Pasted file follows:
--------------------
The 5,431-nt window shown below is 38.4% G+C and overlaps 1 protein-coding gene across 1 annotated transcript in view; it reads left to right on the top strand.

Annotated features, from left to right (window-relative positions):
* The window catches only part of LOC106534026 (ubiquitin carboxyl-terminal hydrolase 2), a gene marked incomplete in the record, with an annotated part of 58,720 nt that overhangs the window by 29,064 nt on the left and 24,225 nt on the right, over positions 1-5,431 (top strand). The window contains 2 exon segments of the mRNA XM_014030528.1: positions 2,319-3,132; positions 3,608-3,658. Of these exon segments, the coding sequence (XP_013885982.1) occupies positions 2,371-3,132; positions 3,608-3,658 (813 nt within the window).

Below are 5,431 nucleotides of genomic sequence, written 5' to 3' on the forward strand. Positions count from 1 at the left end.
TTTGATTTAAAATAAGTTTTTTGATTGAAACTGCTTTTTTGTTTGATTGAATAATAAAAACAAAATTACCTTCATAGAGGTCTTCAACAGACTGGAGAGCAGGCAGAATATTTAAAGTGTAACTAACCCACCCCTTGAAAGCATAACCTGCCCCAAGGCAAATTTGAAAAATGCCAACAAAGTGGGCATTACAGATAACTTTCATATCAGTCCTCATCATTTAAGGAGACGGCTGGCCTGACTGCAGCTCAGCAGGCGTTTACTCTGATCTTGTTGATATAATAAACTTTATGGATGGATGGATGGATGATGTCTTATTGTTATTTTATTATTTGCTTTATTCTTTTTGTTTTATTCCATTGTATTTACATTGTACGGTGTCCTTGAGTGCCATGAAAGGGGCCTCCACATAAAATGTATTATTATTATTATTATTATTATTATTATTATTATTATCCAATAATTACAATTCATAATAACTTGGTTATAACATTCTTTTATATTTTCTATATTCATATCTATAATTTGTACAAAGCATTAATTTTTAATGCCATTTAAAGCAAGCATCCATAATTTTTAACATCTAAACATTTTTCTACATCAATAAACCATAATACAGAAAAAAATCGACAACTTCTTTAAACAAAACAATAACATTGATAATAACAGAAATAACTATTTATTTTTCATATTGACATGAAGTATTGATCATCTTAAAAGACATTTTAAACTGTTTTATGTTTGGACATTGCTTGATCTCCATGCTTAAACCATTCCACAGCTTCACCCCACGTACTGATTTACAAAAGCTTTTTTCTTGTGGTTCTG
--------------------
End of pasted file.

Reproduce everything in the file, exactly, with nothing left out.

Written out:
The 5,431-nt window shown below is 38.4% G+C and overlaps 1 protein-coding gene across 1 annotated transcript in view; it reads left to right on the top strand.

Annotated features, from left to right (window-relative positions):
* The window catches only part of LOC106534026 (ubiquitin carboxyl-terminal hydrolase 2), a gene marked incomplete in the record, with an annotated part of 58,720 nt that overhangs the window by 29,064 nt on the left and 24,225 nt on the right, over positions 1-5,431 (top strand). The window contains 2 exon segments of the mRNA XM_014030528.1: positions 2,319-3,132; positions 3,608-3,658. Of these exon segments, the coding sequence (XP_013885982.1) occupies positions 2,371-3,132; positions 3,608-3,658 (813 nt within the window).

Below are 5,431 nucleotides of genomic sequence, written 5' to 3' on the forward strand. Positions count from 1 at the left end.
TTTGATTTAAAATAAGTTTTTTGATTGAAACTGCTTTTTTGTTTGATTGAATAATAAAAACAAAATTACCTTCATAGAGGTCTTCAACAGACTGGAGAGCAGGCAGAATATTTAAAGTGTAACTAACCCACCCCTTGAAAGCATAACCTGCCCCAAGGCAAATTTGAAAAATGCCAACAAAGTGGGCATTACAGATAACTTTCATATCAGTCCTCATCATTTAAGGAGACGGCTGGCCTGACTGCAGCTCAGCAGGCGTTTACTCTGATCTTGTTGATATAATAAACTTTATGGATGGATGGATGGATGATGTCTTATTGTTATTTTATTATTTGCTTTATTCTTTTTGTTTTATTCCATTGTATTTACATTGTACGGTGTCCTTGAGTGCCATGAAAGGGGCCTCCACATAAAATGTATTATTATTATTATTATTATTATTATTATTATTATTATCCAATAATTACAATTCATAATAACTTGGTTATAACATTCTTTTATATTTTCTATATTCATATCTATAATTTGTACAAAGCATTAATTTTTAATGCCATTTAAAGCAAGCATCCATAATTTTTAACATCTAAACATTTTTCTACATCAATAAACCATAATACAGAAAAAAATCGACAACTTCTTTAAACAAAACAATAACATTGATAATAACAGAAATAACTATTTATTTTTCATATTGACATGAAGTATTGATCATCTTAAAAGACATTTTAAACTGTTTTATGTTTGGACATTGCTTGATCTCCATGCTTAAACCATTCCACAGCTTCACCCCACGTACTGATTTACAAAAGCTTTTTTCTTGTGGTTCTG